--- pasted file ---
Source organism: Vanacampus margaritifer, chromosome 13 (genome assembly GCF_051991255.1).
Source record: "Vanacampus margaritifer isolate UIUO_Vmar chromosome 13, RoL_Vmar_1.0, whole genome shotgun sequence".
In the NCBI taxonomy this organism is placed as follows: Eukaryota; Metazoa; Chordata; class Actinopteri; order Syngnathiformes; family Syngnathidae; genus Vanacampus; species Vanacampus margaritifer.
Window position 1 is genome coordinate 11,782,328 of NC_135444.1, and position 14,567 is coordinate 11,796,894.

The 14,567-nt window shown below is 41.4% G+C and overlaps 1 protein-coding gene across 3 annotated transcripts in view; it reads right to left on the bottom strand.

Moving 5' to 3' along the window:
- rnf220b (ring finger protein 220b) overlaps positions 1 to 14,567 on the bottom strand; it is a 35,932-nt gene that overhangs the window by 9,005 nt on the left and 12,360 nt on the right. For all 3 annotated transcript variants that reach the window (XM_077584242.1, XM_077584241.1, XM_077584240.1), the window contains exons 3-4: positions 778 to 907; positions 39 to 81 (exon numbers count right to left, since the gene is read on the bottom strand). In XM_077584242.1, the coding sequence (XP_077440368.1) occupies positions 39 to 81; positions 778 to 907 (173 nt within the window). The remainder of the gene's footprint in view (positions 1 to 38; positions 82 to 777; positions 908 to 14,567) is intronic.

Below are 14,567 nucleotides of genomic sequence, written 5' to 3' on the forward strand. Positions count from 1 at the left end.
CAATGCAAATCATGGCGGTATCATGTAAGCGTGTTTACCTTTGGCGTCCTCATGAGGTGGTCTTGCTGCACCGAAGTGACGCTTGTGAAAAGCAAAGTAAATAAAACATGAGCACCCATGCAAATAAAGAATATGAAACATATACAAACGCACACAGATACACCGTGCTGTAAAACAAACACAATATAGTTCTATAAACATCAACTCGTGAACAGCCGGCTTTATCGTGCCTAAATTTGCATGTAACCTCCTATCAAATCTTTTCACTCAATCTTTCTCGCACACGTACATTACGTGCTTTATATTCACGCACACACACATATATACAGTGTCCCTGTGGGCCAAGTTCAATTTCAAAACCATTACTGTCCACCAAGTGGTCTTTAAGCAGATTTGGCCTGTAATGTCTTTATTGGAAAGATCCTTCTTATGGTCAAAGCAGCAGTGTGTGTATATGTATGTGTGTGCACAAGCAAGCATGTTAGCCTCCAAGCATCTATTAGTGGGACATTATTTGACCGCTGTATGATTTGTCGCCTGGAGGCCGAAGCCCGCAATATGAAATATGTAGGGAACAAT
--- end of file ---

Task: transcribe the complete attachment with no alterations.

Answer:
Source organism: Vanacampus margaritifer, chromosome 13 (genome assembly GCF_051991255.1).
Source record: "Vanacampus margaritifer isolate UIUO_Vmar chromosome 13, RoL_Vmar_1.0, whole genome shotgun sequence".
In the NCBI taxonomy this organism is placed as follows: Eukaryota; Metazoa; Chordata; class Actinopteri; order Syngnathiformes; family Syngnathidae; genus Vanacampus; species Vanacampus margaritifer.
Window position 1 is genome coordinate 11,782,328 of NC_135444.1, and position 14,567 is coordinate 11,796,894.

The 14,567-nt window shown below is 41.4% G+C and overlaps 1 protein-coding gene across 3 annotated transcripts in view; it reads right to left on the bottom strand.

Moving 5' to 3' along the window:
- rnf220b (ring finger protein 220b) overlaps positions 1 to 14,567 on the bottom strand; it is a 35,932-nt gene that overhangs the window by 9,005 nt on the left and 12,360 nt on the right. For all 3 annotated transcript variants that reach the window (XM_077584242.1, XM_077584241.1, XM_077584240.1), the window contains exons 3-4: positions 778 to 907; positions 39 to 81 (exon numbers count right to left, since the gene is read on the bottom strand). In XM_077584242.1, the coding sequence (XP_077440368.1) occupies positions 39 to 81; positions 778 to 907 (173 nt within the window). The remainder of the gene's footprint in view (positions 1 to 38; positions 82 to 777; positions 908 to 14,567) is intronic.

Below are 14,567 nucleotides of genomic sequence, written 5' to 3' on the forward strand. Positions count from 1 at the left end.
CAATGCAAATCATGGCGGTATCATGTAAGCGTGTTTACCTTTGGCGTCCTCATGAGGTGGTCTTGCTGCACCGAAGTGACGCTTGTGAAAAGCAAAGTAAATAAAACATGAGCACCCATGCAAATAAAGAATATGAAACATATACAAACGCACACAGATACACCGTGCTGTAAAACAAACACAATATAGTTCTATAAACATCAACTCGTGAACAGCCGGCTTTATCGTGCCTAAATTTGCATGTAACCTCCTATCAAATCTTTTCACTCAATCTTTCTCGCACACGTACATTACGTGCTTTATATTCACGCACACACACATATATACAGTGTCCCTGTGGGCCAAGTTCAATTTCAAAACCATTACTGTCCACCAAGTGGTCTTTAAGCAGATTTGGCCTGTAATGTCTTTATTGGAAAGATCCTTCTTATGGTCAAAGCAGCAGTGTGTGTATATGTATGTGTGTGCACAAGCAAGCATGTTAGCCTCCAAGCATCTATTAGTGGGACATTATTTGACCGCTGTATGATTTGTCGCCTGGAGGCCGAAGCCCGCAATATGAAATATGTAGGGAACAAT